Brady Morningstar would classify his first year in professional basketball as a resounding success.
“It was wonderful. I really enjoyed it,” said Morningstar, a 6-foot-4 former Kansas University guard, who averaged 9.6 points a game for the (23-27) Tulsa 66ers, whose NBA Development League season concluded on Saturday.
“It’s all about improving as a player there, not really winning games is what they were telling us. I improved there, and I’m ready for next year,” added Morningstar, whose squad did not advance to the playoffs.
Morningstar competed in a Bill Self Basketball Experience fantasy camp game as a teammate of Tyshawn Taylor, Conner Teahan and Wayne Simien (as well as campers between 35-60 years old) and opponent of Thomas Robinson, Jordan Juenemann and Billy Thomas on Thursday night in Allen Fieldhouse. Morningstar’s team fell, 56-49.
“Toward the first of the year I played a whole bunch, then we got some guys back from (NBA) training camp. As a rookie unless you are averaging 30 (points) a game, you’ve got to give way to older guys like I did here at Kansas,” said Morningstar, who started 20 of 50 games for the 66ers, good for 27.7 minutes a game.
He hit 42.2 percent of his shots (38.3 percent of his threes) while dishing 106 assists against 69 turnovers. He also had 2.2 boards per outing.
“I don’t know if I’m on track for the NBA. I think I’m on track to keep playing ball the way I like to play ball,” Morningstar said. “I’m not setting my NBA sights too high. I’m giving myself a chance. A lot of guys are trying to do what I do, so I’m not going to say I’m going to make it and nobody else will.
“There were a record number of call-ups this year — 50 they said (from NBADL rosters),” the former Free State High standout added. “Unfortunately I wasn’t one of them. A couple of my teammates were, but that’s why you have next year and the year after that and year after that ... to prove yourself.”
New KU assistant coach Norm Roberts grinned when asked about coaching Morningstar’s losing fantasy camp team on Thursday.
“Wayne had a couple threes that just didn’t go down. Teahan didn’t guard the way he needed to. I’ve got to be honest ... Brady Morningstar was playing that NBA defense — none,” Roberts said with a laugh. “It really hurt us.”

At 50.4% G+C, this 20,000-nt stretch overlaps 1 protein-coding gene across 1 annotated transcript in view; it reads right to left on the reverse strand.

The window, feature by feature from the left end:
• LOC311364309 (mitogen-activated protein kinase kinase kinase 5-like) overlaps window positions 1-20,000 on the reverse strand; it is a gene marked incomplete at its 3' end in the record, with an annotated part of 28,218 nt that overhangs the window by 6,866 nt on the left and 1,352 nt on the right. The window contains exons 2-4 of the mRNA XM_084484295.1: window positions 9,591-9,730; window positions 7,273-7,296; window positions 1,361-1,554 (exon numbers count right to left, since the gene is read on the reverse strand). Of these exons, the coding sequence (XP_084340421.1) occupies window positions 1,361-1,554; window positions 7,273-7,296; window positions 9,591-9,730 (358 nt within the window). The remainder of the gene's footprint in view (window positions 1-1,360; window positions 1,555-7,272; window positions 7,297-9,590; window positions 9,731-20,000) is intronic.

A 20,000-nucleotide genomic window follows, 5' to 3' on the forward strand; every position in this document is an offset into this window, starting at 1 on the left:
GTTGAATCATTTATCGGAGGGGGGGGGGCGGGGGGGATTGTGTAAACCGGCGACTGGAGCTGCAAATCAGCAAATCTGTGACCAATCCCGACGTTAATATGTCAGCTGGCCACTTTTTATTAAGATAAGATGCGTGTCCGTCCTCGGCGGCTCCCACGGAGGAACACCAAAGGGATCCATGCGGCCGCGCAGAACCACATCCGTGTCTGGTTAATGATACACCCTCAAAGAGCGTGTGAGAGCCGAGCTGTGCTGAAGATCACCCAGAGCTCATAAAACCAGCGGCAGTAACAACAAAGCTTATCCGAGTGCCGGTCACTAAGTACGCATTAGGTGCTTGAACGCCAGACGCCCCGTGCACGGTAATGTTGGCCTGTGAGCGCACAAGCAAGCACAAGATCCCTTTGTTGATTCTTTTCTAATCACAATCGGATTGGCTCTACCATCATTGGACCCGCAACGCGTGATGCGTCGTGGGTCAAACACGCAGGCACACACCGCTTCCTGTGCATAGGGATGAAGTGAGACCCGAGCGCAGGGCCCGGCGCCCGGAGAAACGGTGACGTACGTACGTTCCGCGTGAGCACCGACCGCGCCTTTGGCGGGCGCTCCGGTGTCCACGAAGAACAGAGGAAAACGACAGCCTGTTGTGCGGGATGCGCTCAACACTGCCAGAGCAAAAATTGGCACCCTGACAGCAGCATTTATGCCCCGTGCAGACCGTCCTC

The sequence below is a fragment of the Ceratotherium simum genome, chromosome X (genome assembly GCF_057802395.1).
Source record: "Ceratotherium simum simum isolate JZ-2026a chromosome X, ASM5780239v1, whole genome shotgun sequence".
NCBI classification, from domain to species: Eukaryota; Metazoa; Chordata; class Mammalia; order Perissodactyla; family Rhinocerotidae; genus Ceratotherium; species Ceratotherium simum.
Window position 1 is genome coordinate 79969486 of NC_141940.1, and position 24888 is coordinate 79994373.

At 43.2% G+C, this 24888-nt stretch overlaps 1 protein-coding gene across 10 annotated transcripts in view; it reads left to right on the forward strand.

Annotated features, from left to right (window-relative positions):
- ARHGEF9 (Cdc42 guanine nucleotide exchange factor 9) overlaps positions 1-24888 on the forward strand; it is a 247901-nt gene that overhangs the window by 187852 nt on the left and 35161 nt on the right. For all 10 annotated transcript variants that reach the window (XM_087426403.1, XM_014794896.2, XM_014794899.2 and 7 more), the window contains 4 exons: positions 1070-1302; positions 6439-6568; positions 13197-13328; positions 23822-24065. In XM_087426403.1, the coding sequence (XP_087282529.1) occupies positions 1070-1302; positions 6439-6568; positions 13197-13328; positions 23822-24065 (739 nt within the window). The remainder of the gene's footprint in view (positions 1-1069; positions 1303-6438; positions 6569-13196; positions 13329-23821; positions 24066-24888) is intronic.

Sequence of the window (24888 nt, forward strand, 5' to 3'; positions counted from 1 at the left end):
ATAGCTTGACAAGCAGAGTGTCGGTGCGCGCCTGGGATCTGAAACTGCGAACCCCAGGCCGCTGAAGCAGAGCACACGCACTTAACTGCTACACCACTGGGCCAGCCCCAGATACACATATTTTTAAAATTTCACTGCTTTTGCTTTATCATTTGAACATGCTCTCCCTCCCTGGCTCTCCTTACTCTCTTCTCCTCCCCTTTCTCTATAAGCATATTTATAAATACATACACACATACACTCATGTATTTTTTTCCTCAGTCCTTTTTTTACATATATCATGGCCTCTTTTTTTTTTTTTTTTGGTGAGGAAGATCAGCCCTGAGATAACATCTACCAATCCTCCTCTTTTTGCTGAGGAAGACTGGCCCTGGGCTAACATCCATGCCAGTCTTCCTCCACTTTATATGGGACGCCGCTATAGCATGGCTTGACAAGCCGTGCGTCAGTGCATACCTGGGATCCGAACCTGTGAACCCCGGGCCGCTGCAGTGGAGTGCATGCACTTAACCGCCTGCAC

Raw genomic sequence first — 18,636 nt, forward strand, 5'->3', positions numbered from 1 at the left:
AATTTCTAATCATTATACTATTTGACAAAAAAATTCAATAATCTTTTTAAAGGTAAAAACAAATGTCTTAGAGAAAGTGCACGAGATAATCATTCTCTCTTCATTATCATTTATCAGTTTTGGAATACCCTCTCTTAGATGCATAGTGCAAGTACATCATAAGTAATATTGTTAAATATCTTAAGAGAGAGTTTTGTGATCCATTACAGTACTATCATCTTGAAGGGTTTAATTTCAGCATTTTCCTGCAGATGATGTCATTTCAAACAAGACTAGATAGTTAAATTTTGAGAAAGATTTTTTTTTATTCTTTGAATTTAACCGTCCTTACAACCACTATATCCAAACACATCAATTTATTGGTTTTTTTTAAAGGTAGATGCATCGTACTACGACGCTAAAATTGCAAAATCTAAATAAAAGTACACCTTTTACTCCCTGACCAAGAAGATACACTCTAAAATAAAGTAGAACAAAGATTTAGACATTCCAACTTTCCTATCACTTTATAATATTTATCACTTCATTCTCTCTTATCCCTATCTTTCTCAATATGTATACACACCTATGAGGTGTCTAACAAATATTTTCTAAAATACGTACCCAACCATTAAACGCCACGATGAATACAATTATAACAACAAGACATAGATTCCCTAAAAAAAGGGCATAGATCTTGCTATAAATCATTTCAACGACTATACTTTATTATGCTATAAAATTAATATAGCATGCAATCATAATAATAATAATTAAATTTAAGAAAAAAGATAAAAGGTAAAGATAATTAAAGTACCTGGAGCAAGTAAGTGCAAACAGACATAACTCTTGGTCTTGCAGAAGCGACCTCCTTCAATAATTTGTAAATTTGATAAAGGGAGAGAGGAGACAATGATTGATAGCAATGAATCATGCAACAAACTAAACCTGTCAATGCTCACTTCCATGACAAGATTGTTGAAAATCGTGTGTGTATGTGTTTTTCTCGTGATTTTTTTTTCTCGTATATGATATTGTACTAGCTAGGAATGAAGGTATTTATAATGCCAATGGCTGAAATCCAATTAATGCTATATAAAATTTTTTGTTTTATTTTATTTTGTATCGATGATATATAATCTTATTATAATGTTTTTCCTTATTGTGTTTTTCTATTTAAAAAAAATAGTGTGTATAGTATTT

Morningstar said the campers, who paid $4,995 ($2,995 for Williams Fund members) for a weekend of basketball in Lawrence, were certain to have a great time.
“I think it’s great for them to see how spoiled we are for a couple days and see how we do things around Kansas basketball,” Morningstar said.
Of the camp, which continues with a batch of games today and Saturday, Roberts said: “I think it’s great. The only thing we worry about is we don’t need any of the older guys taking charges on Thomas Robinson at halfcourt. You have to be careful with that. I think it’s a great deal. You will have some guys be very, very competitive and other guys just want to have a good time.”
Roberts, who worked on Self’s first KU staff, then went to St. John’s as head coach for six years and took a year off before working as an assistant at Florida this past season, said he’s received a warm welcome back at KU.
“I’ve seen people I’d not seen in a while. Everybody’s been real nice,” said Roberts, on the job since Wednesday.
He’s ready to hit the road recruiting.
“We’ll be out not this weekend but next weekend. We get to evaluate again in April. It’s great they brought the (April evaluation) period back,” Roberts said of the NCAA. “You can get out and see players.”
Tourney in Olathe this year: The Jayhawk Invitational will be held April 27-29 in Olathe, Shawnee and Gardner this year. It had been held in Lawrence the past 11 years.
“Thanks to tremendous support and growth the Jayhawk has experienced over the years, the tournament will move to a new home in the Kansas City South Metro area in order to stay in line with some of the changes coming to grassroots events,” read a statement on the official tourney website. “The Jayhawk will still feature the same top-notch teams, facilities and exposure. In addition to all of the great things teams have come to expect from the Jayhawk Invitational, the new location in suburban Kansas City gives much better access to the facilities, additional lodging, dining, entertainment and shopping opportunities that the city can provide.”
Tulsa talk: Tulsa coach Danny Manning officially named former KU players Brett Ballard and Steve Woodberry and former KU manager Justin Bauman as members of his staff on Thursday. Bauman will be director of basketball operations; Ballard and Woodberry full-time assistant coaches. Ballard was Baker University head coach the past two seasons, Woodberry an assistant at Missouri State and Bauman an assistant at San Francisco.